THE BLOG
07/31/2015 08:02 am ET Updated Jul 31, 2016

When It Is OK to Quit

Stephanie Giese

I carried her for nine months, our first biological baby. I wanted so, so badly to be able to provide for her, in the way that I had not been able to for her older brother at that age because I didn't know him then. I wanted my body, on its own, to miraculously produce everything she needed, because that is the way that nature is designed. I had felt her every movement be a part of me for three quarters of a year, and I wasn't quite ready to have her detached from me completely. I wanted her connected -- to be able to give her something that no one else could. More than anything, I wanted to enforce that maternal bond in every way possible, because if our adoption taught us anything, it is that the first few weeks of a child's life are more important than anyone will ever know, and they have consequences that are far-reaching.

Sometimes what we want and what we get are different things. I knew right away that something was wrong. It hurt much more than anyone ever told me it would. Nurses talked about the shape of her palate and sent in the first lactation consultant. We talked about nipple shields and how it was normal to bleed. I was given a tiny silicone sombrero that worked like a suction cup. They showed me new ways to hold her. None of them worked.

She was losing entirely too much weight, so they started giving her formula so that she wouldn't starve. In the meantime, I saw more lactation consultants, five in total, and anything they told me I gladly did. I spent extra time in the hospital desperately trying to get my baby to eat. Eventually they added an electric pump and a very strict feeding schedule. The schedule went like this:

Feed the baby for 30 minutes on the right side
Feed the baby for 30 minutes on the left side
Pump for 20 minutes on the right side
Pump for 20 minutes in the left side
Rest for 20 minutes
Start over
Repeat until the milk comes in

Weeks later, the milk still had not come in. After all of that nursing and pumping, I was only producing a quarter of an ounce for the machine hooked up to me, and often it was so contaminated with blood that we couldn't give it to the baby. That meant that I was awake indefinitely. I could eat or use the restroom during the 20-minute breaks, and maybe sneak in a little cat nap. I was determined that no matter what, I was going to be a breastfeeding mother. "Breast is best," after all, and there was no way on Earth that I wasn't going to do everything in my power to do what was best for this brand new helpless baby. I Googled all of the dumb teas and "mother's milk" cookie recipes. Nothing was helping.

I was miserable and in the most intense physical pain I have ever felt in my life. There was not enough lanolin in the world to make it go away. I would have given birth all over again and had my wisdom teeth pulled at the same time to make it stop. I dreaded every time she latched on. Twenty-four times a day. I felt like I never stopped crying, and neither did she, because she was always hungry. We weren't allowed to give her enough food to make her satisfied, because otherwise she wouldn't want to latch on for the next feeding session. She never slept well, and neither did we.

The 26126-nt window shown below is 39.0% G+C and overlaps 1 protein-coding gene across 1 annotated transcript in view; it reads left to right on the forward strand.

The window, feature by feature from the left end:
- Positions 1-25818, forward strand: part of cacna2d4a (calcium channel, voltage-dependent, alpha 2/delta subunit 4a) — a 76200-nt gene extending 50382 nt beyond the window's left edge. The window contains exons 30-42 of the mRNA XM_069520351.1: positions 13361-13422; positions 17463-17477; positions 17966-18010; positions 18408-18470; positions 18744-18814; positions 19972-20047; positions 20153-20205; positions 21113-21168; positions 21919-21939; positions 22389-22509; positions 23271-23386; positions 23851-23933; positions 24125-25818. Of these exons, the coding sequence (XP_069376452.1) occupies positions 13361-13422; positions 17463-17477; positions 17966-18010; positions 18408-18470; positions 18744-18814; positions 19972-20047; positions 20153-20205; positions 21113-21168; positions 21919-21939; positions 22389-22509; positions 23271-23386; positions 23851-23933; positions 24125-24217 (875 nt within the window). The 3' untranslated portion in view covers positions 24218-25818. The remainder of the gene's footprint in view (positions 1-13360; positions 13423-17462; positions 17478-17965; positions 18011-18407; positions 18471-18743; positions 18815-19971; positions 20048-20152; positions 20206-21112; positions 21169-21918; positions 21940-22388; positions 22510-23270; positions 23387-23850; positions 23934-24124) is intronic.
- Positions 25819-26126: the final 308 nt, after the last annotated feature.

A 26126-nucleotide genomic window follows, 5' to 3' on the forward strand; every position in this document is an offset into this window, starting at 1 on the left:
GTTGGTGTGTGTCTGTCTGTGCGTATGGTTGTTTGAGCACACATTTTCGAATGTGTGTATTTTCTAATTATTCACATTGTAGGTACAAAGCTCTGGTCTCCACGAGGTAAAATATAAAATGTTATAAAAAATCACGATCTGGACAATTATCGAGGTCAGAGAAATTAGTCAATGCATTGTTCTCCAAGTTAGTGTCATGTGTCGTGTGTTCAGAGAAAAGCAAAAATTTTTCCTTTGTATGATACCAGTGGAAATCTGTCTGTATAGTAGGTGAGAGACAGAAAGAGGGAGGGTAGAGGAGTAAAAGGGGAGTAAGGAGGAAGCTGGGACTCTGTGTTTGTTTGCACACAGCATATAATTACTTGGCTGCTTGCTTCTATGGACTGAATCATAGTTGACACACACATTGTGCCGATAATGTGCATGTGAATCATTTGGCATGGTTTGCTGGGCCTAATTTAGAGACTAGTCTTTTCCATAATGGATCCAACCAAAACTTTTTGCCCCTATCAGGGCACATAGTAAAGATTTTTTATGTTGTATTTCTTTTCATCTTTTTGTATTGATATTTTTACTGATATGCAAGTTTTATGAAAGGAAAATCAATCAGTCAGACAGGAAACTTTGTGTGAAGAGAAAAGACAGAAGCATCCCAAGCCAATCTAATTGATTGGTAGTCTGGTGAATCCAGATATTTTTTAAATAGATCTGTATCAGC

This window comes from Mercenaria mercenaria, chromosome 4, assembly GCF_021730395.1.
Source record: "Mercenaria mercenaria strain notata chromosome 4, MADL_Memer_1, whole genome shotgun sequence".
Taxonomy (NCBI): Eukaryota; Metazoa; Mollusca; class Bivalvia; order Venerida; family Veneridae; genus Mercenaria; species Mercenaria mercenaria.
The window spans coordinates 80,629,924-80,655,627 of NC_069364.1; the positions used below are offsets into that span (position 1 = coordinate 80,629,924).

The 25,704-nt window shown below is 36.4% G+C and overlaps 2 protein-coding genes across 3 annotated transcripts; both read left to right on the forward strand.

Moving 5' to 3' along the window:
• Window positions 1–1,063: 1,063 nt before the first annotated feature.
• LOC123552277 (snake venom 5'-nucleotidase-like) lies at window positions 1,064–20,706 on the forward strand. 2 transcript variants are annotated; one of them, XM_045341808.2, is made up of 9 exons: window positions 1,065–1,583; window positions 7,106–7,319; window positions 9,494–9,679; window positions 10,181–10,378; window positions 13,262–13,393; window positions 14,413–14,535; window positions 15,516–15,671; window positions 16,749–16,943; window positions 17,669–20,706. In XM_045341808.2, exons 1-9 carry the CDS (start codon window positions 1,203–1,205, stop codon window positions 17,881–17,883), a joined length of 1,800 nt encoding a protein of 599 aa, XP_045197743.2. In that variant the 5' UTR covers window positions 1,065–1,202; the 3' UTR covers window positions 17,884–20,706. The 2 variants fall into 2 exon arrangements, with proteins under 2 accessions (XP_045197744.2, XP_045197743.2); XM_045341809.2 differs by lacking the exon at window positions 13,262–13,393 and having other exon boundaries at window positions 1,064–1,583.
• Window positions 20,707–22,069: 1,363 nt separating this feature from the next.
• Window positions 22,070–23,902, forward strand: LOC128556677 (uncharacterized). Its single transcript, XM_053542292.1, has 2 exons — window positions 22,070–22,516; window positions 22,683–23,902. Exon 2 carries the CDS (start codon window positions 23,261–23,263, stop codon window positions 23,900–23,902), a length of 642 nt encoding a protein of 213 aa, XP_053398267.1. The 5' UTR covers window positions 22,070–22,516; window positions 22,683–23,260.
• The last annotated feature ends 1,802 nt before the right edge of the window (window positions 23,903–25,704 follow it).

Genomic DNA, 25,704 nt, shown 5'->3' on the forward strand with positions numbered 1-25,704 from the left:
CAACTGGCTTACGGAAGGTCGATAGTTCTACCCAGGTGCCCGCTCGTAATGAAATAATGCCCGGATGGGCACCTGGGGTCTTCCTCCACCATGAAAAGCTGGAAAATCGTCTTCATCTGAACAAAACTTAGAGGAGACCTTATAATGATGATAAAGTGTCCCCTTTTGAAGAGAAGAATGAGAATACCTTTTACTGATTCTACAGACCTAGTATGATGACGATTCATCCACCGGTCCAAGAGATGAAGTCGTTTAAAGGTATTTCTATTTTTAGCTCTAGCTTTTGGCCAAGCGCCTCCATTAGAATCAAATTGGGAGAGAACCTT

All of my time and energy was going into trying to make this failing venture work, even though I had another child who needed me. We used our tax refund to pay a babysitter to help with our son, even though I was home, because how could I also watch a toddler when I was stuck in a chair feeding and pumping for 100 out of every 120 minutes?

A few weeks later my mom came back to visit again.

"Tell me why you are breastfeeding?"

"What do you mean, why? You should know -- you did it, too. Because it's supposed to be the best thing for the baby. Plus, I need to bond with her. It's healthy."

"Really? You think this is healthy? You know, sometimes it is OK to quit."

For some reason, that was all I needed to hear.

No one in my real life ever "formula shamed" me for not being able to breastfeed my baby. My guilt was my own; it was internal. But it was intense and it was real.

If you are harboring guilt because the reality of your motherhood is different from what you thought it would be, it is OK to let that go.

It is OK if you needed medical intervention during your natural childbirth.

It is OK if you let your kids watch two movies today so that you avoided a mental breakdown.

It is OK if you said you would never do something, but then you changed your mind and decided that you needed to go ahead and do it anyway, because now you know better.

It is OK to feel a little bit or even a lot of grief because your child was diagnosed with special needs or an illness and your original expectations are shattered. I know what that's like, too.

And it is OK to give yourself permission to quit holding onto those original expectations. Sometimes they just aren't doing us any good. Sometimes you have to borrow from the poets of our generation so that you don't "lose yourself," and "snap back to reality." (Yes, I did just use Eminem lyrics in this piece all about female empowerment. I guess I am a fan of irony.)

The point is, it is OK to give yourself grace. That means meeting yourself where you are right now and not where you think you are supposed to be.

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